Friday, July 21, 2006

What's wrong with the following...

Using the old form design, users took an average of 4mins 31secs to complete Task 6. In the re-designed form task completion time was reduced, with users taking as little as 48secs on the task.

Can you spot the problem? Answers welcome...


OK, I understand. Better things to do on a weekend than think about something like this...

The above is an example of statistical sleight of hand. In reading through the above you've probably come away with the impression that:
  • Two form designs have been tested;
  • The task completion time on the old form is longer than for the new form;
  • Based on the numbers given - 4mins 31secs & 48secs - that improvement from old to new is substantial.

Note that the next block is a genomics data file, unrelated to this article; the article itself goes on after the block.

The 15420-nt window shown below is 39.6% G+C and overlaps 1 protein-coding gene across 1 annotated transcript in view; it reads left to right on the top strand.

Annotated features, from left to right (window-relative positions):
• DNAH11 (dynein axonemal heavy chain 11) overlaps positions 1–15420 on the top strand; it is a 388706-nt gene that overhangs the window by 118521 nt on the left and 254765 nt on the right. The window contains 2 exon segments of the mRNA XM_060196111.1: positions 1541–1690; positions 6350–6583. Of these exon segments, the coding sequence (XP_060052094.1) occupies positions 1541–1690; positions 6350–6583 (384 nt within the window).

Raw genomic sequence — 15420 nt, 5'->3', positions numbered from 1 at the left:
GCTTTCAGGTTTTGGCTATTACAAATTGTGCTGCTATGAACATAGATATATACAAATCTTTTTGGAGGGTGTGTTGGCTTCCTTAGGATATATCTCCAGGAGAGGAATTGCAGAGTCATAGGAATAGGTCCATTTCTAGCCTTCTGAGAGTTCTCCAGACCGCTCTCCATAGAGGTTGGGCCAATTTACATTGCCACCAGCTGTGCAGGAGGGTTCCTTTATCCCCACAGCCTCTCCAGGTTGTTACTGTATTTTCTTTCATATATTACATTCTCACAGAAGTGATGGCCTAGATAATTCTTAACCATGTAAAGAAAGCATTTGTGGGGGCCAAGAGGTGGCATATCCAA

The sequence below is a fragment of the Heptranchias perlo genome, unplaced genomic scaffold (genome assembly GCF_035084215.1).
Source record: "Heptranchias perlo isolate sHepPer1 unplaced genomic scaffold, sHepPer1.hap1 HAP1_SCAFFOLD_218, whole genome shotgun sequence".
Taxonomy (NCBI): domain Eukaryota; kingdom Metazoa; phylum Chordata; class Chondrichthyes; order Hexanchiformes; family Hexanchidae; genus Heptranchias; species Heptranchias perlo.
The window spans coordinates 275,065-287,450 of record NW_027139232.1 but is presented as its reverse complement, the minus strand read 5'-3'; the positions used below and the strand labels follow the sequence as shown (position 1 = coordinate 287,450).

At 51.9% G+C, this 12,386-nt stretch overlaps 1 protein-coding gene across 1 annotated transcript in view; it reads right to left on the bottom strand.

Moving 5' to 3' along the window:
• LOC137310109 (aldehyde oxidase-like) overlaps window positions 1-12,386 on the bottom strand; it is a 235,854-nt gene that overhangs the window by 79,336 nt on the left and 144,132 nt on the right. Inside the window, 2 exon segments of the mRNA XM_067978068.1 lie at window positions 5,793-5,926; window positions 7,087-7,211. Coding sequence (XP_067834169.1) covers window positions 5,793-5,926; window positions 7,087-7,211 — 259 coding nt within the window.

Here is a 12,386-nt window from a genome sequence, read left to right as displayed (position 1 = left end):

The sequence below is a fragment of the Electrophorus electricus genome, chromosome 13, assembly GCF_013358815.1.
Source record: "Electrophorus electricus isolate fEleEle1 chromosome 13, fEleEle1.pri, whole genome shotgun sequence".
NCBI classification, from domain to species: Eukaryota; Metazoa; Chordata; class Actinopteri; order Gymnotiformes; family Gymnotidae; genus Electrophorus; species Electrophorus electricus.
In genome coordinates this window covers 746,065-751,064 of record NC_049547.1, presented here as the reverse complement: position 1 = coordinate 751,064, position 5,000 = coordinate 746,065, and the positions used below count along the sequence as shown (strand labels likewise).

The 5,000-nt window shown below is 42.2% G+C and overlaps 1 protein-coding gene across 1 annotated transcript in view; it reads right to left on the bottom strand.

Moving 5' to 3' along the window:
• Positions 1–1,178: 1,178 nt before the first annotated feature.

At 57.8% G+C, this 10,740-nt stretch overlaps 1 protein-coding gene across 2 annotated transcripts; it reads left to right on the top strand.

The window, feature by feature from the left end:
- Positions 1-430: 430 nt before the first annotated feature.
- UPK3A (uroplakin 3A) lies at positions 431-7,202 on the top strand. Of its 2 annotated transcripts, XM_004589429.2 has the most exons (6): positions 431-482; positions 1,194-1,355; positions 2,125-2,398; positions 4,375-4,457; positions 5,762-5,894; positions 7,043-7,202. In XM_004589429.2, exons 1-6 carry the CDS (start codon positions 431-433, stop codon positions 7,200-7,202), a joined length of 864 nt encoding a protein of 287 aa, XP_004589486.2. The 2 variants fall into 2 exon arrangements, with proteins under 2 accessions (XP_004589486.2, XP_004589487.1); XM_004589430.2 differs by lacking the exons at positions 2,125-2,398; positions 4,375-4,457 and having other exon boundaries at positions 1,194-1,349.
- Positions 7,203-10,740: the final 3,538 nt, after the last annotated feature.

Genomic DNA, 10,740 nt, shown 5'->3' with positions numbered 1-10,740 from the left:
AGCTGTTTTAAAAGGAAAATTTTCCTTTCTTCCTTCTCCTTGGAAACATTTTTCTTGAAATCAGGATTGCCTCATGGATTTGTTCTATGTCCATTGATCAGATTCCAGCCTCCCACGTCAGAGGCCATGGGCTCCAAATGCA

Well, the second and third points are completely unsupported. Why?

The first part of the statement provides us with the average task completion time for the old design - 4mins 31secs. This is followed by an assertion: "In the re-designed form, task completion time was reduced". The only supporting evidence provided for this assertion is the low-end extreme measure of task completion time for the new form design.

But how does this compare to the low-end extreme measure of task completion for the old design? What about the mean task completion time for the new design. What about the variation in each sample?

We're simply not comparing the same thing in each case, but the 'discussion of results' clearly wants us to think that we are. This is a common type of analytical two-step seen in many forms of research, and one for which you should look out.

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